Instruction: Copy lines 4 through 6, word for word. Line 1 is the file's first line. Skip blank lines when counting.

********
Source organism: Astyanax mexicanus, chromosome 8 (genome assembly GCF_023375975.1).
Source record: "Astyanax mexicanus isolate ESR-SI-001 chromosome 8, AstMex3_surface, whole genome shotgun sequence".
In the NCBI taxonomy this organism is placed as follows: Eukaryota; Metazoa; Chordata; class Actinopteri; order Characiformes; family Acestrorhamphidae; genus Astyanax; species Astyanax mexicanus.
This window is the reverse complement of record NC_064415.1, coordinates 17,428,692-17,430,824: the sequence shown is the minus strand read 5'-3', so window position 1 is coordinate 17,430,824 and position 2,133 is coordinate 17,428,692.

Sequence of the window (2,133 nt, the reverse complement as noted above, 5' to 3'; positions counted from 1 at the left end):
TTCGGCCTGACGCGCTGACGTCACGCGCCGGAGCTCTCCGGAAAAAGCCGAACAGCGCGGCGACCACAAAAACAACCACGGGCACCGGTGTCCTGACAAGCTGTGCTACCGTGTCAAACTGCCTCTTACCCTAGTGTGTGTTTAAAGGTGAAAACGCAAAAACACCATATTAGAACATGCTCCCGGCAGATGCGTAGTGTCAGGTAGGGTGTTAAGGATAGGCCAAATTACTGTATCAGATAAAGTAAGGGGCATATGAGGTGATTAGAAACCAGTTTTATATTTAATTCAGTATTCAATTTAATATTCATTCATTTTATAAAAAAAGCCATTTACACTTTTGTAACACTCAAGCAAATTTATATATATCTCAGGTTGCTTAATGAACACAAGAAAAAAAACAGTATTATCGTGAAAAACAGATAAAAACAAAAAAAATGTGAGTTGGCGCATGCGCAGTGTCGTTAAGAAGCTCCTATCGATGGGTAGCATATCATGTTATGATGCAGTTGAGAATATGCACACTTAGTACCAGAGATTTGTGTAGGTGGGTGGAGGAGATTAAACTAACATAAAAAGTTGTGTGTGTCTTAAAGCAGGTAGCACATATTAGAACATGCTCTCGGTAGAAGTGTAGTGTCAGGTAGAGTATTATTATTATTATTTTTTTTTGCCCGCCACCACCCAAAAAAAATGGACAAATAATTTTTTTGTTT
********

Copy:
This window is the reverse complement of record NC_064415.1, coordinates 17,428,692-17,430,824: the sequence shown is the minus strand read 5'-3', so window position 1 is coordinate 17,430,824 and position 2,133 is coordinate 17,428,692.

Sequence of the window (2,133 nt, the reverse complement as noted above, 5' to 3'; positions counted from 1 at the left end):
TTCGGCCTGACGCGCTGACGTCACGCGCCGGAGCTCTCCGGAAAAAGCCGAACAGCGCGGCGACCACAAAAACAACCACGGGCACCGGTGTCCTGACAAGCTGTGCTACCGTGTCAAACTGCCTCTTACCCTAGTGTGTGTTTAAAGGTGAAAACGCAAAAACACCATATTAGAACATGCTCCCGGCAGATGCGTAGTGTCAGGTAGGGTGTTAAGGATAGGCCAAATTACTGTATCAGATAAAGTAAGGGGCATATGAGGTGATTAGAAACCAGTTTTATATTTAATTCAGTATTCAATTTAATATTCATTCATTTTATAAAAAAAGCCATTTACACTTTTGTAACACTCAAGCAAATTTATATATATCTCAGGTTGCTTAATGAACACAAGAAAAAAAACAGTATTATCGTGAAAAACAGATAAAAACAAAAAAAATGTGAGTTGGCGCATGCGCAGTGTCGTTAAGAAGCTCCTATCGATGGGTAGCATATCATGTTATGATGCAGTTGAGAATATGCACACTTAGTACCAGAGATTTGTGTAGGTGGGTGGAGGAGATTAAACTAACATAAAAAGTTGTGTGTGTCTTAAAGCAGGTAGCACATATTAGAACATGCTCTCGGTAGAAGTGTAGTGTCAGGTAGAGTATTATTATTATTATTTTTTTTTGCCCGCCACCACCCAAAAAAAATGGACAAATAATTTTTTTGTTT